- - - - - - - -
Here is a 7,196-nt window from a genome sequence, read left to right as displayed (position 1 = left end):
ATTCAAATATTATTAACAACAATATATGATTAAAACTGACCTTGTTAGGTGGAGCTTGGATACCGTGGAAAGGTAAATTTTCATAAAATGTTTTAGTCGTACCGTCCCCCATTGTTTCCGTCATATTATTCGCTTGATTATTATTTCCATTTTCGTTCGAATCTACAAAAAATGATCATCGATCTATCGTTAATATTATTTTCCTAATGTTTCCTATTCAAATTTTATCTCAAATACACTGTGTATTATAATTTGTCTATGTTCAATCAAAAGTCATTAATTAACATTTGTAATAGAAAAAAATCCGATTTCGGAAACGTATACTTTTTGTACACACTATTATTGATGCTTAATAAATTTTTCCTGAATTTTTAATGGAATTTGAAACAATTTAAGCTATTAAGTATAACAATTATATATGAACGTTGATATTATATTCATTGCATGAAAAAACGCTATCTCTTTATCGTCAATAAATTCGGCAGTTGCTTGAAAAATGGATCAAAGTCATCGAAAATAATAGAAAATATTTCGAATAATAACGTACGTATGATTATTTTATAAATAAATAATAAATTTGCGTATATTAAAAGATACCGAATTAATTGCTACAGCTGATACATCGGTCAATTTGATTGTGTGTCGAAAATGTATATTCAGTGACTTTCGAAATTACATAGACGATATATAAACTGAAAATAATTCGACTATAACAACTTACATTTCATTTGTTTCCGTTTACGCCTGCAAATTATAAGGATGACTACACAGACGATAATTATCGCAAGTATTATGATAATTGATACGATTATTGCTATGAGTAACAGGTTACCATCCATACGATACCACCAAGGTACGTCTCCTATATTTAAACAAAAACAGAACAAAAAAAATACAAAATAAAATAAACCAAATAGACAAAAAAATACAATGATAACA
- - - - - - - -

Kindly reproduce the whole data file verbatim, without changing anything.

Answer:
Here is a 7,196-nt window from a genome sequence, read left to right as displayed (position 1 = left end):
ATTCAAATATTATTAACAACAATATATGATTAAAACTGACCTTGTTAGGTGGAGCTTGGATACCGTGGAAAGGTAAATTTTCATAAAATGTTTTAGTCGTACCGTCCCCCATTGTTTCCGTCATATTATTCGCTTGATTATTATTTCCATTTTCGTTCGAATCTACAAAAAATGATCATCGATCTATCGTTAATATTATTTTCCTAATGTTTCCTATTCAAATTTTATCTCAAATACACTGTGTATTATAATTTGTCTATGTTCAATCAAAAGTCATTAATTAACATTTGTAATAGAAAAAAATCCGATTTCGGAAACGTATACTTTTTGTACACACTATTATTGATGCTTAATAAATTTTTCCTGAATTTTTAATGGAATTTGAAACAATTTAAGCTATTAAGTATAACAATTATATATGAACGTTGATATTATATTCATTGCATGAAAAAACGCTATCTCTTTATCGTCAATAAATTCGGCAGTTGCTTGAAAAATGGATCAAAGTCATCGAAAATAATAGAAAATATTTCGAATAATAACGTACGTATGATTATTTTATAAATAAATAATAAATTTGCGTATATTAAAAGATACCGAATTAATTGCTACAGCTGATACATCGGTCAATTTGATTGTGTGTCGAAAATGTATATTCAGTGACTTTCGAAATTACATAGACGATATATAAACTGAAAATAATTCGACTATAACAACTTACATTTCATTTGTTTCCGTTTACGCCTGCAAATTATAAGGATGACTACACAGACGATAATTATCGCAAGTATTATGATAATTGATACGATTATTGCTATGAGTAACAGGTTACCATCCATACGATACCACCAAGGTACGTCTCCTATATTTAAACAAAAACAGAACAAAAAAAATACAAAATAAAATAAACCAAATAGACAAAAAAATACAATGATAACA